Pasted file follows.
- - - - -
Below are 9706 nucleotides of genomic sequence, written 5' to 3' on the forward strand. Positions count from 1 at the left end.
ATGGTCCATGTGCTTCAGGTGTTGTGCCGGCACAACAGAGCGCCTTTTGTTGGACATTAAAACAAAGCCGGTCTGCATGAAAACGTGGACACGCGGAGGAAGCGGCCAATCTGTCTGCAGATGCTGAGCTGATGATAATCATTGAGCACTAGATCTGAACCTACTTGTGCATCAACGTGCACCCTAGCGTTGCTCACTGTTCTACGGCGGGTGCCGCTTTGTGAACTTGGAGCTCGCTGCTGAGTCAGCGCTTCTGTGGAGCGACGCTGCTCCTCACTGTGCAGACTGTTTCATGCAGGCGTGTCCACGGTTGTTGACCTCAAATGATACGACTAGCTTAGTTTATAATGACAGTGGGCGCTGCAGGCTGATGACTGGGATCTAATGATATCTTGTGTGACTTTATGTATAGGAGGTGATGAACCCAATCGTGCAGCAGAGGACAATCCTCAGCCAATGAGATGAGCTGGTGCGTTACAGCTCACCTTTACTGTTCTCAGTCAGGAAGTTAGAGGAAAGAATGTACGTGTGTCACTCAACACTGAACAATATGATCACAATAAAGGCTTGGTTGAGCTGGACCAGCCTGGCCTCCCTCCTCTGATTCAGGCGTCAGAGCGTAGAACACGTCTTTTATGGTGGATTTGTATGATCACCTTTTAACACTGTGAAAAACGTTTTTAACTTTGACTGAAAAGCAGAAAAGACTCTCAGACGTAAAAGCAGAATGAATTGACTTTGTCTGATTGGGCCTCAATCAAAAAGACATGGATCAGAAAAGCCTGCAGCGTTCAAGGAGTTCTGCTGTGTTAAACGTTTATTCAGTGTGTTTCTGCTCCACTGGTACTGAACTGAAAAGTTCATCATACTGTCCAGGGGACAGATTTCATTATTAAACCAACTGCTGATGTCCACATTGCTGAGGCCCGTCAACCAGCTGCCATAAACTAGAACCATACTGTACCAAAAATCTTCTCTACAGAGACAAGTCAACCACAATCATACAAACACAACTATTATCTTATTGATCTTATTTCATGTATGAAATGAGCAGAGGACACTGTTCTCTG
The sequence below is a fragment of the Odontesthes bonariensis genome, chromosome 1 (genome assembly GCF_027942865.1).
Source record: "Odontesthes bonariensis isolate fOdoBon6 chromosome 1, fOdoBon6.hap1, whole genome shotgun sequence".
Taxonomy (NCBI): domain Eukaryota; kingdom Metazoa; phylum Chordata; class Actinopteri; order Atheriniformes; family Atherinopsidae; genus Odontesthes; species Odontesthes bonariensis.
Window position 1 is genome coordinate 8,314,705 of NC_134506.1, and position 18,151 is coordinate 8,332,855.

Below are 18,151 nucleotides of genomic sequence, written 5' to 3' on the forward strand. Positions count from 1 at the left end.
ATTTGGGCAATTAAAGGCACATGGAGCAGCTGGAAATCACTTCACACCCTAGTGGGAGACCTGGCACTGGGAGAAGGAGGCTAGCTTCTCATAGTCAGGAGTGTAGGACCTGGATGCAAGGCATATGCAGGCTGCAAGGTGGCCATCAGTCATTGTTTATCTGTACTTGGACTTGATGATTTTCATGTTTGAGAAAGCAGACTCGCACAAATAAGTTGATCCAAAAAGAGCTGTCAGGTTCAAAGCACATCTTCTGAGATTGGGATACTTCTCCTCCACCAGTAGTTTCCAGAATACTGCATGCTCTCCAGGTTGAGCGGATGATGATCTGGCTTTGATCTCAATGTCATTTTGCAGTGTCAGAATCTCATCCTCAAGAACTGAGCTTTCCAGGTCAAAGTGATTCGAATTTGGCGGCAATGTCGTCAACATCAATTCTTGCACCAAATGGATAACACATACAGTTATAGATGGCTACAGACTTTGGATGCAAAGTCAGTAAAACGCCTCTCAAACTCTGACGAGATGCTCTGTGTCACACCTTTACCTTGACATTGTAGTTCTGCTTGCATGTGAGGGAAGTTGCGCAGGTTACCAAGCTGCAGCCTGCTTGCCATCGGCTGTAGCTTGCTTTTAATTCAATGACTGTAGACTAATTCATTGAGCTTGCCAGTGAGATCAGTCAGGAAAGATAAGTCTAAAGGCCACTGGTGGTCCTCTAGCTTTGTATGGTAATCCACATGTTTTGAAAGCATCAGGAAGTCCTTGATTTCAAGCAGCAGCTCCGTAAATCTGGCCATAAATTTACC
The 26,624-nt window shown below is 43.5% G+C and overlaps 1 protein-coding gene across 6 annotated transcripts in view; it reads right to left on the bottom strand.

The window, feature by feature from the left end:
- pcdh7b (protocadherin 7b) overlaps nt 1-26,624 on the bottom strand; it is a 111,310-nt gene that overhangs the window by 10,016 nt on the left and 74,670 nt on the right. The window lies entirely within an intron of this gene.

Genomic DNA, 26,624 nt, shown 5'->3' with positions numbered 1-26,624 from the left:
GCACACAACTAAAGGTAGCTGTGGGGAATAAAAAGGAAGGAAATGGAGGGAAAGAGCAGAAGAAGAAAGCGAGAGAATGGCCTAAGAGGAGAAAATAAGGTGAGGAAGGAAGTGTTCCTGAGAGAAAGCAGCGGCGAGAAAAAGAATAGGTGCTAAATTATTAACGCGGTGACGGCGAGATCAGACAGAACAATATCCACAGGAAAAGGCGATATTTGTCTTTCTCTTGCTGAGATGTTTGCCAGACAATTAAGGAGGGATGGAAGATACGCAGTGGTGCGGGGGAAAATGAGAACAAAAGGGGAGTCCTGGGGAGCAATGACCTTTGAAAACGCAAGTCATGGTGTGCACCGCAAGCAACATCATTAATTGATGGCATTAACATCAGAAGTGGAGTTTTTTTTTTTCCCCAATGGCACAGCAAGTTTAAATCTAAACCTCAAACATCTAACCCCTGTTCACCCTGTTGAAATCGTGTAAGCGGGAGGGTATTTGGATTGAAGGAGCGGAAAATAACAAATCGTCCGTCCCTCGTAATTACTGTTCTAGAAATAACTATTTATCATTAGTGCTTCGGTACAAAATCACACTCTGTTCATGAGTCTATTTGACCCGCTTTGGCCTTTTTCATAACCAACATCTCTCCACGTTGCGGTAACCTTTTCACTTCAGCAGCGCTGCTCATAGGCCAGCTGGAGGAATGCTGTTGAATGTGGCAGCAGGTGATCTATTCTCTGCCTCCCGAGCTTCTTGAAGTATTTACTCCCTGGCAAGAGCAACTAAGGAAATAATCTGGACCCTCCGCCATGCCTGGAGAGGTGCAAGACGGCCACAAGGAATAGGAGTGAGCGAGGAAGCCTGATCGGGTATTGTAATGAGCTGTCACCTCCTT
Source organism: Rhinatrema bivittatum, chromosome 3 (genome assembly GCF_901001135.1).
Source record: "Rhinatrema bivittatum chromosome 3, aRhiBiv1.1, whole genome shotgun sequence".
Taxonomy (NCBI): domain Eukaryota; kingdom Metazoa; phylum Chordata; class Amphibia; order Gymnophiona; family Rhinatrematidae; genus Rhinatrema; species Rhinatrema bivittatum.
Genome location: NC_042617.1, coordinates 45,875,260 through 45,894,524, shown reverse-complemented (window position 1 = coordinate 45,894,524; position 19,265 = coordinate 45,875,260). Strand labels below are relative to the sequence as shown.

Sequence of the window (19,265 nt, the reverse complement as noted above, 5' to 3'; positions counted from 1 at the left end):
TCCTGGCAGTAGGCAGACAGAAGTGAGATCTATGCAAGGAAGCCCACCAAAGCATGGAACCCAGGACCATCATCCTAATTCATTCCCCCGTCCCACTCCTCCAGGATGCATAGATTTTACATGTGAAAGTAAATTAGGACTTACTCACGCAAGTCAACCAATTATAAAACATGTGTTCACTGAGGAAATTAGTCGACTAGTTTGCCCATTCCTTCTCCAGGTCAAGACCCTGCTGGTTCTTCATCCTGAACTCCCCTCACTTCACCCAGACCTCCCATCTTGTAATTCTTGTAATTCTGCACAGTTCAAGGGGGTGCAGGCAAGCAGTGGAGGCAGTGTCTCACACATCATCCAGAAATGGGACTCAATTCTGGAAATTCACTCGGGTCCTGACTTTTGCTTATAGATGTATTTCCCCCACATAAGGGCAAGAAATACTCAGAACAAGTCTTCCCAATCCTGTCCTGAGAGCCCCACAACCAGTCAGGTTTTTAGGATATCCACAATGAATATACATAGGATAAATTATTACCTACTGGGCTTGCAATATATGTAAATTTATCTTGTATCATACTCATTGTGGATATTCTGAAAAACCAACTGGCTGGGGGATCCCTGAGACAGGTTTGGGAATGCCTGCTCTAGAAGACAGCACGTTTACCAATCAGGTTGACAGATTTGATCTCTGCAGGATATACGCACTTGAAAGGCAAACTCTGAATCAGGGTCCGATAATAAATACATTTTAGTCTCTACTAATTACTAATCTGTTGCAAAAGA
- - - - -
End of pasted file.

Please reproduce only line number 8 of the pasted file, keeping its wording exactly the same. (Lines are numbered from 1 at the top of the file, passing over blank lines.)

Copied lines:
ATTTGGGCAATTAAAGGCACATGGAGCAGCTGGAAATCACTTCACACCCTAGTGGGAGACCTGGCACTGGGAGAAGGAGGCTAGCTTCTCATAGTCAGGAGTGTAGGACCTGGATGCAAGGCATATGCAGGCTGCAAGGTGGCCATCAGTCATTGTTTATCTGTACTTGGACTTGATGATTTTCATGTTTGAGAAAGCAGACTCGCACAAATAAGTTGATCCAAAAAGAGCTGTCAGGTTCAAAGCACATCTTCTGAGATTGGGATACTTCTCCTCCACCAGTAGTTTCCAGAATACTGCATGCTCTCCAGGTTGAGCGGATGATGATCTGGCTTTGATCTCAATGTCATTTTGCAGTGTCAGAATCTCATCCTCAAGAACTGAGCTTTCCAGGTCAAAGTGATTCGAATTTGGCGGCAATGTCGTCAACATCAATTCTTGCACCAAATGGATAACACATACAGTTATAGATGGCTACAGACTTTGGATGCAAAGTCAGTAAAACGCCTCTCAAACTCTGACGAGATGCTCTGTGTCACACCTTTACCTTGACATTGTAGTTCTGCTTGCATGTGAGGGAAGTTGCGCAGGTTACCAAGCTGCAGCCTGCTTGCCATCGGCTGTAGCTTGCTTTTAATTCAATGACTGTAGACTAATTCATTGAGCTTGCCAGTGAGATCAGTCAGGAAAGATAAGTCTAAAGGCCACTGGTGGTCCTCTAGCTTTGTATGGTAATCCACATGTTTTGAAAGCATCAGGAAGTCCTTGATTTCAAGCAGCAGCTCCGTAAATCTGGCCATAAATTTACC